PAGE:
Many older electronic designs use through-hole components, which are usually manually placed onto circuit boards before they can be soldered. While some components are best kept as through-hole, such as connectors, most can be replaced with surface mount equivalents. Let’s look at why this might be a good idea.
When we work with through-hole components, the following happens for larger jobs:
Manually place the through-hole components
Use our wave solderer to solder all the through-hole components on the board
Clean the boards
The wave solderer itself has an associated set-up and clean-up cost as well. (Note: some manufacturers use “selective soldering” for this task, which has a few advantages over wave soldering.) For small jobs it is usually cheaper and easier to manually solder the through-hole components. However, labour is not very cheap compared to machines.
On the other hand, for surface-mount components provided on a reel, we load the reel into a feeder element, mount the element in the feeder trolley and program the feeder. Then the pick and place machine does the rest. Once again, there is a set-up cost associated with each type of component, but if you are wanting hundreds of boards or more, surface mount components are the way to go.
I’m pleased to announce that Agile Electronics is now in a position to employ its first non-founding staff member to assist with manufacturing. Currently this is on a casual basis, but we hope that the job will grow with the business. We welcome Gen!
There is one thing worse than cut tape, and that is loose components! You might think it is a saving to just buy a bag of the components you need, but if you are using a professional assembler, it is often cheaper to buy in bulk on a reel, or to make use of the very reasonable reeling service from suppliers like Digikey or Mouser, where your small number of components are mounted on a reel, ready for assembly.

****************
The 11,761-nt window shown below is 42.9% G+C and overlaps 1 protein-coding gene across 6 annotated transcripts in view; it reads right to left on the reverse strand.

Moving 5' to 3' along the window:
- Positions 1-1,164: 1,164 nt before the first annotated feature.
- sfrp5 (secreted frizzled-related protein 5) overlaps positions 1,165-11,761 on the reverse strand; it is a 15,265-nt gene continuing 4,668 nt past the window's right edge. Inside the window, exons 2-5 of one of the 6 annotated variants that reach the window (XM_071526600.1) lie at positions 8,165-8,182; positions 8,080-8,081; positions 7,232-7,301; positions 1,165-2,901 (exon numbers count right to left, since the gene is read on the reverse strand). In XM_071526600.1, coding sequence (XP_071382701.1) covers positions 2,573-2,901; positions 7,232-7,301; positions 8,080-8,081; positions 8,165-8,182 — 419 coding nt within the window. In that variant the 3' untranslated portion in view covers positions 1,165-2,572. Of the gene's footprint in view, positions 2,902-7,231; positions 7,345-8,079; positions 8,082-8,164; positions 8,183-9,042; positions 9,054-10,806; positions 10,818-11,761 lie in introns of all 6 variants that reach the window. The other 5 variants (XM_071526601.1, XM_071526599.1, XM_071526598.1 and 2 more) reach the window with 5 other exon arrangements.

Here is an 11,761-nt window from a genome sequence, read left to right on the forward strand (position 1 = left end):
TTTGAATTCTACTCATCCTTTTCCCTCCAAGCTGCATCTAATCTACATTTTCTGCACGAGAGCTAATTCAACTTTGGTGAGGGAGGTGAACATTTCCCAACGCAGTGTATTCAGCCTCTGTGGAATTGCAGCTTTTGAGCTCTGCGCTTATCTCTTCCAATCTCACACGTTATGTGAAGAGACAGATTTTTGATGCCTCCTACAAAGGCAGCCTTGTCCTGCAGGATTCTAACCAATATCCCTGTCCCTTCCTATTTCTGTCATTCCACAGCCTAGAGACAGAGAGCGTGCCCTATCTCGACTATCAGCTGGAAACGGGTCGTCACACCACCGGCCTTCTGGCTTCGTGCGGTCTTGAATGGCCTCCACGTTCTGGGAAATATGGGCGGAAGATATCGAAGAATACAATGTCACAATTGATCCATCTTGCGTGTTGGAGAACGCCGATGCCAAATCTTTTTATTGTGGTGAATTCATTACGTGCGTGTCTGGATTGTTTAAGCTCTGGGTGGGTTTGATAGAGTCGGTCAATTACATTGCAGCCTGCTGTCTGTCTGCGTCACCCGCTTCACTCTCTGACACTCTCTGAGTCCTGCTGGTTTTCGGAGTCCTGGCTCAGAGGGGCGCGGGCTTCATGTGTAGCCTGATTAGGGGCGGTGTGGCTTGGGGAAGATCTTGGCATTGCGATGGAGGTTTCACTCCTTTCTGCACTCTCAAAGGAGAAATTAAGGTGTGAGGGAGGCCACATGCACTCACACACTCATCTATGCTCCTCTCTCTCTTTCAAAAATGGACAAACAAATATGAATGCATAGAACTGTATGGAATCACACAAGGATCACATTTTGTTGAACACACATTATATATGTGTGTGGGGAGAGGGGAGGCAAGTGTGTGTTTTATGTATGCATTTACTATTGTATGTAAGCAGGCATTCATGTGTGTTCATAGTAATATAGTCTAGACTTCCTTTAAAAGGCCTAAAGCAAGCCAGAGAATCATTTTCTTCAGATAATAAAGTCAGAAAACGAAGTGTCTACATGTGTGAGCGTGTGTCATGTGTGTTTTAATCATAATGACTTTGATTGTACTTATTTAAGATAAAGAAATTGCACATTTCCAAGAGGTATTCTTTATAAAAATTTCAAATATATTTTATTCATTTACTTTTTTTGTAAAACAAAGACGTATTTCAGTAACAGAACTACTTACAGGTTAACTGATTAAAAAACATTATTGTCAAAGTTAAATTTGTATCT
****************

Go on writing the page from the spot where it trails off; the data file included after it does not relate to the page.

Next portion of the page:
So, what do we do when we receive loose components? Some are taken out of their plastic bags and put into a belt or tube feeder. For others, we need to design and print a special matrix tray, and then manually place the components into the matrix tray. For really short cut tape, we stick the tape into the matrix tray area with removable double-sided tape. For each tray or short cut tape, the pick and place machine needs to be programmed to indicate the dimensions of the tray and the type of component contained in it. As you can imagine all this preprocessing takes quite a bit of time. So, do think twice about how you provide components to your friendly assembler!
We sometimes get asked how to prepare a design for manufacture on a pick and place machine. There are things to be aware of that are not needed for your prototype, including fiducials, which are marks on the board that help the machine’s vision system place the components accurately. Also the way that components are provided makes a lot of difference to how long it takes to set up the run.
An excellent introduction to design for manufacture is provided by Dave Jones. We strongly recommend watching it before sending your design to be made. Having said that, we can handle 0402 sized components, but are happy to use other sizes if required.
Hello world! Agile Electronics has been providing electronic assembly services since 2010. We’re located in the Melbourne metropolitan area. We have a Europlacer XPii-IIT pick and place machine; a Dek solder printer; and convection and vapour phase ovens. We can provide surface mount assembly services for any size job, including prototypes.